"I would say the whole show has been so tied to Lena's vision that — whether I trained myself or it just comes naturally — I can't even think of possibilities that aren't tied to what she wants," Heyward says. "So, as soon as she says she has a vision for the end of the series I just absorb that information and then work accordingly. So I hadn't really thought about it much beyond, like 'OK, how are we gonna do [Hannah's pregnancy] in a cool, interesting way that's true to the show?'"

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"I am totally satisfied with this as an ending and I had a bunch of questions from friends earlier in the season about my opinion," Heyward says. "Like people didn't know if she was going to keep the baby or not and whether it's realistic and I said to them, which is also something we talked about in the [writers'] room, like, to me, as much as Lena is the most outspoken advocate for Planned Parenthood and has said many things about abortion, including controversially saying she wishes she had had an abortion, it still makes total sense to me that Hannah would keep this baby."

She continues: "Whatever comments Lena's made, Lena is also someone who wants kids and talks about eventually having kids, so you know it's not so out of the realm of possibility that she would feel connected to a character that wants to be a young mother," Heyward says. She also mentions how people have always had a hard time separating Dunham from her character on Girls — but Dunham is not Hannah Horvath and Hannah choosing to keep her baby was something that felt very true to her character, Heyward says.

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"It's both impulsive, which we know Hannah is, and also makes sense in a way because she's always been kind of seeking meaning for her life and trying to find the path that's gonna be her path and this is a path that presented itself to her and for whatever reason, she's taking it as sort of like being forced into adulthood, which is maybe the push she needed," she says.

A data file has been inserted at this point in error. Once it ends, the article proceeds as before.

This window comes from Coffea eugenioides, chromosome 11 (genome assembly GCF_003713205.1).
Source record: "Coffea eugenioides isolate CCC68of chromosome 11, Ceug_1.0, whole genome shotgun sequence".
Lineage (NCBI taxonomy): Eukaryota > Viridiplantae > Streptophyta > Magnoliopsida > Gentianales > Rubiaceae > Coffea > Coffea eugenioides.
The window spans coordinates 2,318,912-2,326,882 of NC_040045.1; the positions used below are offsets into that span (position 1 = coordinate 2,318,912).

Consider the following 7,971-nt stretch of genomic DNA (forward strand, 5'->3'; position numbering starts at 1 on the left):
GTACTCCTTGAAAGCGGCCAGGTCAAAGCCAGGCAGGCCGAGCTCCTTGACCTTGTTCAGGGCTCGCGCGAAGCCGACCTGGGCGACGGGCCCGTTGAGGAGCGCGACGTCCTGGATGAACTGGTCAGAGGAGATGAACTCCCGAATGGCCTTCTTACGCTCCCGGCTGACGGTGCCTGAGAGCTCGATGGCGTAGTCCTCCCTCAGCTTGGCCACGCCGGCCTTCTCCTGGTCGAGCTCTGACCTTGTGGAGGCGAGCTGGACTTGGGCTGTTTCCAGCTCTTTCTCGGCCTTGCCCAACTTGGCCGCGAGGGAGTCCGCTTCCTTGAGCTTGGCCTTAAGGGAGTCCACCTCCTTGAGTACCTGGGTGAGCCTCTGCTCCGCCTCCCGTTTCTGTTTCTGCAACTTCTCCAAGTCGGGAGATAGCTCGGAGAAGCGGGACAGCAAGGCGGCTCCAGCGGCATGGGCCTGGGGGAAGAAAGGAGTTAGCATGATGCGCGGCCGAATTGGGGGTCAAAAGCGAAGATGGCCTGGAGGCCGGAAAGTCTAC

Despite Dunham being a vocal advocate for reproductive rights, Heyward says that she liked that Girls didn't have a "choice episode" in its final season. "I know it's realistic that you would have the conversation about are you keeping [the baby] or not, but on TV, it almost feels less realistic because as soon as you see that conversation, you're like, 'Fine, they're keeping it,'" Heyward says. "To me, personally as a viewer, I just found it more pleasant to have her just make the decision and we don't have to hear her agonize about it, knowing she's going to keep it."

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Thanks to the writers' careful planning over seasons, it doesn't seem like the ending of Girls will have any major surprises — especially since Hannah is already far along in her pregnancy and moving out of Brooklyn. While this preparation has made the inevitable ending far less painful than other series finales, there is still an aspect that Heyward will miss. "I'm going to miss working with all my coworkers because I love them. And it was an inspiring place to work and it was fun and I love that we were creating something that people were talking about," she says. "But in terms of an emotional arc, I felt like all of us were ready to bring it to a close." And with one of the writers of Girls being so content with how Hannah's story ends, how can viewers not feel the same sense of closure?